BiographyNewark, New Jersey, USA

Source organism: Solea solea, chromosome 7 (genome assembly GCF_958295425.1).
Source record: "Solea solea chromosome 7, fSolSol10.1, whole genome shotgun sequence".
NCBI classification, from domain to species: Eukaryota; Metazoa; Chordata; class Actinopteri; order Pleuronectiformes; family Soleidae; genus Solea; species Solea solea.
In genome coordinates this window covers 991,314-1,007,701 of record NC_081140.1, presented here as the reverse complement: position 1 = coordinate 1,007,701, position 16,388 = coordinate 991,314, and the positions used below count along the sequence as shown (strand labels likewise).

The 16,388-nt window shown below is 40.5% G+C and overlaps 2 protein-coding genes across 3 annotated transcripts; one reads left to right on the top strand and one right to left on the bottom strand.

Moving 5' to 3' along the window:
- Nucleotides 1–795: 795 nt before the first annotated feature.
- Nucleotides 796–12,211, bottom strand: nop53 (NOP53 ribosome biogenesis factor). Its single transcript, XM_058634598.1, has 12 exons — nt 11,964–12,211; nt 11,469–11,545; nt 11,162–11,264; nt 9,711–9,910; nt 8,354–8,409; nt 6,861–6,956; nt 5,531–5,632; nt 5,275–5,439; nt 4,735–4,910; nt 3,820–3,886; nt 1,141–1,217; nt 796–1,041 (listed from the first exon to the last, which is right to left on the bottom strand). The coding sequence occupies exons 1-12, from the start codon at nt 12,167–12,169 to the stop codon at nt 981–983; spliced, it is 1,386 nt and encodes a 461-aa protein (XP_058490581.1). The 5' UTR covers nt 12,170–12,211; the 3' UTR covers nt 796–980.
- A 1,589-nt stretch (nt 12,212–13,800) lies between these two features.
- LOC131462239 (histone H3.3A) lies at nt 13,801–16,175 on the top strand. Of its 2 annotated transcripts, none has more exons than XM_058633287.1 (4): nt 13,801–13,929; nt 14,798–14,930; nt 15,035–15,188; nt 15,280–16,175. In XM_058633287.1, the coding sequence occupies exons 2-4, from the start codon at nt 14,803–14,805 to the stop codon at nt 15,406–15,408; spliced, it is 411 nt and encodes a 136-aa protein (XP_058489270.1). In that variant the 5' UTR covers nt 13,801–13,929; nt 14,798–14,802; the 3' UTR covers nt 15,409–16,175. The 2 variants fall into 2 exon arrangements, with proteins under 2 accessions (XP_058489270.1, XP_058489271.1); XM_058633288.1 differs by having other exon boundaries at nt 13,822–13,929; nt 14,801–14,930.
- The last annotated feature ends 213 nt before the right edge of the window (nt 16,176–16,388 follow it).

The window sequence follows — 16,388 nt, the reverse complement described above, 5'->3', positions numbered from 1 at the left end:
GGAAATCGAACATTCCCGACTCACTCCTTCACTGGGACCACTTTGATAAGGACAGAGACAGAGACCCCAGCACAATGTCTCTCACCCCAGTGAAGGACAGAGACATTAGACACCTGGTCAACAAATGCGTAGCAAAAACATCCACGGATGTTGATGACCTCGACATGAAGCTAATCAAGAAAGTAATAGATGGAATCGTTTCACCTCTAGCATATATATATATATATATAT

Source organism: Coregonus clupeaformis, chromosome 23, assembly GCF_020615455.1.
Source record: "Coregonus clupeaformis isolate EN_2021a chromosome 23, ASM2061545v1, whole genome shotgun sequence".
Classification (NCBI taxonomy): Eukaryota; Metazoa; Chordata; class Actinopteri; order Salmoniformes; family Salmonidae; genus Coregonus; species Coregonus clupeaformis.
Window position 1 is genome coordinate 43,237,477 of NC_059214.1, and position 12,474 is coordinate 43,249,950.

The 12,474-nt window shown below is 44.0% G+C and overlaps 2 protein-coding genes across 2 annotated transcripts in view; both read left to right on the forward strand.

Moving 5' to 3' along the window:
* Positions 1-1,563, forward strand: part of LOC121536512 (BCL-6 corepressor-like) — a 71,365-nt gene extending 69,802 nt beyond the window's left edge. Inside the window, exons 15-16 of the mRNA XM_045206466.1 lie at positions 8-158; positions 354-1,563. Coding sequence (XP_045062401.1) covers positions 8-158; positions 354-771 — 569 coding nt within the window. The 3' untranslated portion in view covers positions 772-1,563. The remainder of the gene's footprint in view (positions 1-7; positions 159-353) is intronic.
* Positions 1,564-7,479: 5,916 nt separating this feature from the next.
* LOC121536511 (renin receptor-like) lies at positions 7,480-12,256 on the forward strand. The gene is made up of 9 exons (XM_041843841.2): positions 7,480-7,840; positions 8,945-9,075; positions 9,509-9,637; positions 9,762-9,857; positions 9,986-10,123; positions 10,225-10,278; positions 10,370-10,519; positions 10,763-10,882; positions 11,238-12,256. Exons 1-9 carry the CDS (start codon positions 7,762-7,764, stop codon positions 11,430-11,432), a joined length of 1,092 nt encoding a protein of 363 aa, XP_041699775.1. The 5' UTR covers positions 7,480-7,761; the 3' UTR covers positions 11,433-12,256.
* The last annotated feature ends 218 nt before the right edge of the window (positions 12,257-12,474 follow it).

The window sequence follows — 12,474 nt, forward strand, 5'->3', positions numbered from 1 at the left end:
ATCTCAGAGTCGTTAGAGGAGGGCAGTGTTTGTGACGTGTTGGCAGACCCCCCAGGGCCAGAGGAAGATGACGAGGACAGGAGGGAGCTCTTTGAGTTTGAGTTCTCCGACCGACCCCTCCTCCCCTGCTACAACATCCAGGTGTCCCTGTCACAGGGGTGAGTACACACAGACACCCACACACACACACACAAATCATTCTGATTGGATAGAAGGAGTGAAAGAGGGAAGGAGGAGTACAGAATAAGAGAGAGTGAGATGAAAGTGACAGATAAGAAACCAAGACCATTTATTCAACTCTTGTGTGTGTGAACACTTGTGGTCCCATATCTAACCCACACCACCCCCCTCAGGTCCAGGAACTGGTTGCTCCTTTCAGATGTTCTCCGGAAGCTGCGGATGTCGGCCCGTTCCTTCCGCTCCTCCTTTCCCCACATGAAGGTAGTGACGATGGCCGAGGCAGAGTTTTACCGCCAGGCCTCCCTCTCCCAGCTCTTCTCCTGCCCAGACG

Stephen Crane was the 14th child of parents who were both writers. Descended from a line of soldiers and clergymen (his father, Rev. Jonathan T. Crane, was a Methodist minister), Stephen inherited from his forebearers the obsessive subject of war, stoical compassion and, particularly in his poetry, a Biblical style. His short, phenomenal literary career, which began in 1891 when he quit Syracuse University as a freshman, yielded the significant novels "The Red Badge of Courage" (1895), "The Open Boat" (1898) and "The Blue Hotel" (1899), as well as two volumes of poetry. Read more... to have been written in two days in 1891, is often credited with starting the naturalistic tradition in American fiction. He worked as a reporter in New York and later as a foreign correspondent following the wars. During his brief residence in England he was befriended by Henry James, Joseph Conrad, H.G. Wells and F.M. Ford, who all recognized Crane's ruthless literary talent. His emergence as a fiction writer and poet was cut short when he died of tuberculosis at the tragically premature age of 28.